Philly jazz trumpeter Lee Morgan's 'The Sidewinder' added to National Recording Registry

Dan DeLuca, The Philadelphia Inquirer on

Published in Entertainment News

PHILADELPHIA — Philadelphia jazz trumpeter Lee Morgan’s 1963 album "The Sidewinder" has been added to the Library of Congress’ National Recording Registry for 2024.

"The Sidewinder," recorded when Morgan was 25, became a surprise hit and is Blue Note Records’ biggest selling album to date. It is one of the 25 songs, albums, or recordings that are being recognized as being “culturally, historically, and/or aesthetically significant.”

Among the other honorees are Green Day’s "Dookie," the Notorious B.I.G.’s "Ready To Die," Jackie Brenston’s “Rocket 88,” the Chicks’ "Wide Open Spaces," Hector Lavoie’s “El Cantate,” Blondie’s "Parallel Lines," Lily Tomlin’s comedy album "This Is A Recording," and Bobby McFerrin’s song “Don’t Worry, Be Happy.”

The selections were made by Carla Hayden, the Librarian of Congress and the National Recording Preservation Board from among 2899 nominations made by the public. A complete list of this year’s additions can be found on the Library’s website. A total of 650 recordings are now in the Registry. The Library of Congress’ holdings include over 4 million recordings.

“We have selected audio treasures worthy of preservation,” Hayden said in a statement referring to this year’s additions to the Registry, “including a wide range of music from the past 100 years. We were thrilled to receive a record number of public nominations, and we welcome the public’s input on what we should preserve next.” (Nominations for the class of 2025 are open until Oct. 1 at loc.gov.)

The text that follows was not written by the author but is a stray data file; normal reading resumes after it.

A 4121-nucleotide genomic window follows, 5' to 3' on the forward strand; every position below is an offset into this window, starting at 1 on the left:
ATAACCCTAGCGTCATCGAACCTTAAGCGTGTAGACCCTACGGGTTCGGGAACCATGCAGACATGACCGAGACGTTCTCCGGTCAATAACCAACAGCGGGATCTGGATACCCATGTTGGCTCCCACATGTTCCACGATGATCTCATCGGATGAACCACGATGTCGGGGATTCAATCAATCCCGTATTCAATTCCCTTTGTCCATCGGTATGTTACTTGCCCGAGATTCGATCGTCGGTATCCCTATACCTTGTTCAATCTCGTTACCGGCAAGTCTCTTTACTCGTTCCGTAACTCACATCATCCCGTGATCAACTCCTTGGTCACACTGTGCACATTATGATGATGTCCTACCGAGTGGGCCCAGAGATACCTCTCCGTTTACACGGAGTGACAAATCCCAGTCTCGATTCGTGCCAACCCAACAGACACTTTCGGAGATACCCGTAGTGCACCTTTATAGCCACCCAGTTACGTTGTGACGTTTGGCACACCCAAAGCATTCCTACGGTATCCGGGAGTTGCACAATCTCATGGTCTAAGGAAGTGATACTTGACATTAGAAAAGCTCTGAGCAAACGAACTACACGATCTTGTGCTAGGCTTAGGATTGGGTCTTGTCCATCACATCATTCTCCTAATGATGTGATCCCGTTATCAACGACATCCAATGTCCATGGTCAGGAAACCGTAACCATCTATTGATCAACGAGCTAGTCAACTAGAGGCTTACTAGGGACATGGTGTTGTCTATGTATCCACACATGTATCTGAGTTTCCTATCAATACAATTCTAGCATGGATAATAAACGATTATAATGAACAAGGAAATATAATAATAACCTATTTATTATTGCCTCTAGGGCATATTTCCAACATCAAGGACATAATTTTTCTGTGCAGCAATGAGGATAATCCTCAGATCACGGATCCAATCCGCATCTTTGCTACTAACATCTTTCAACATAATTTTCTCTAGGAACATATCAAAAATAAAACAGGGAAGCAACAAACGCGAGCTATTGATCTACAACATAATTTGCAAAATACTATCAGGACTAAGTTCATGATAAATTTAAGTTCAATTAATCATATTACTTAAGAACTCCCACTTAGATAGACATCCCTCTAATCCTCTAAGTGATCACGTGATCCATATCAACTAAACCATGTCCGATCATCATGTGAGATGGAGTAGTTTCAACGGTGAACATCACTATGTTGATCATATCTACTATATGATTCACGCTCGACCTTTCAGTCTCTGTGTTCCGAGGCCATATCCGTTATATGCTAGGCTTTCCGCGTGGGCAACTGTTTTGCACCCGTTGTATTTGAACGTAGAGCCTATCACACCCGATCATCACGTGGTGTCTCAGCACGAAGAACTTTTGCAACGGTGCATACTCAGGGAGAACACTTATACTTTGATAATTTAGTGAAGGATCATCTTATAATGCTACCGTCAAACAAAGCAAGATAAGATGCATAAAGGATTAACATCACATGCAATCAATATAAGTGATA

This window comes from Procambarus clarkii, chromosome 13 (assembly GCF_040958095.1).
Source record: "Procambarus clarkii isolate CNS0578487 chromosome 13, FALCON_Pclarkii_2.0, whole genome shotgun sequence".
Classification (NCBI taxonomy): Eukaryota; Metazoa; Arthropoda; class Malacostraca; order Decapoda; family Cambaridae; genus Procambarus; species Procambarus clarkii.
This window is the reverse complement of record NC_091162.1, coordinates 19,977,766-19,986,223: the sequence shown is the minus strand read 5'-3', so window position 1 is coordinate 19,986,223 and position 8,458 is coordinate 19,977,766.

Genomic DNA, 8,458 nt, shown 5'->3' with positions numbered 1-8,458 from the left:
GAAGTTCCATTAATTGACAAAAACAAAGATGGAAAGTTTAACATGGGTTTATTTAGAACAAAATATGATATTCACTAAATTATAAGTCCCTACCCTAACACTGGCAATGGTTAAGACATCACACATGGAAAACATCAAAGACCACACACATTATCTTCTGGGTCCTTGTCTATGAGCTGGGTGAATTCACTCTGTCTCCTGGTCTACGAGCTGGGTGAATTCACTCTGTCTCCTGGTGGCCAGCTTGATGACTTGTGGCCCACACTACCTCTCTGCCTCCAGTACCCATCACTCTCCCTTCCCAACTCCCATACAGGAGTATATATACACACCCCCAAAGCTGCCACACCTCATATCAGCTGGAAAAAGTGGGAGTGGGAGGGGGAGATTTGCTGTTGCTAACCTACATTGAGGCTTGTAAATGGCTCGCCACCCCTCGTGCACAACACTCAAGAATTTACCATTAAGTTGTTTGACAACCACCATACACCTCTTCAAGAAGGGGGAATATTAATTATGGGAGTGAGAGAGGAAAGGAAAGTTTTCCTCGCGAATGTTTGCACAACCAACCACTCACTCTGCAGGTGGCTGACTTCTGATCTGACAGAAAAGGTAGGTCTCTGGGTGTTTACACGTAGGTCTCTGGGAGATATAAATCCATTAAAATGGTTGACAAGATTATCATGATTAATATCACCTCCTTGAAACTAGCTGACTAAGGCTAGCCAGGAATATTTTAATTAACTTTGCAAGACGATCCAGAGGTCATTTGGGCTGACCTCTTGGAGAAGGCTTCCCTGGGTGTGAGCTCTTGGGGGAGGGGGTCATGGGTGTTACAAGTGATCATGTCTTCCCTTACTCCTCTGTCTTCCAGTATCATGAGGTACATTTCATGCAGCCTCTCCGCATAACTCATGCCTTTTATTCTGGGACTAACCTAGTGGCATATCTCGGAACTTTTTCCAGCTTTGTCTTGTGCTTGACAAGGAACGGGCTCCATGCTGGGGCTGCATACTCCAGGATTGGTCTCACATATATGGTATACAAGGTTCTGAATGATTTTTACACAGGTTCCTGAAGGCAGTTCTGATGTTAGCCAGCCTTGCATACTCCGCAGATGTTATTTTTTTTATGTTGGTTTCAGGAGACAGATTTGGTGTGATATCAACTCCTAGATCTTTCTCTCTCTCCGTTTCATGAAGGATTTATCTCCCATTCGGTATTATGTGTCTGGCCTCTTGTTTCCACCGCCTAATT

"The Sidewinder" is a hard-bop classic that was recorded at Rudy Van Gelder’s studio in Englewood Cliffs, New Jersey, with a band that included Joe Henderson on saxophone and Bob Cranshaw on double bass. The title cut, with its Latin flavored, irresistible groove, and Morgan’s stunning trumpet solo, became a jazz standard and hit No. 81 on the pop charts, bringing Morgan unexpected commercial success.

Nine years later, he was shot to death by his common-law wife Helen Moore at Slugs’ Saloon, a club where he was performing in New York. The story of Morgan’s life and death is told in "I Called Him Morgan," Swedish director Kasper Collin’s beautifully rendered 2016 documentary film.

A Lee Morgan historical marker will be unveiled on April 30 in West Philadelphia at 221-223 S. 52nd St., the former site of the Aqua Lounge, the jazz club that hosted Morgan, Herbie Hancock, Thelonious Monk and others in its late 1960s and early 1970s heyday. Morgan played his final Philadelphia engagement there in 1971.

©2024 The Philadelphia Inquirer. Visit inquirer.com. Distributed by Tribune Content Agency, LLC.


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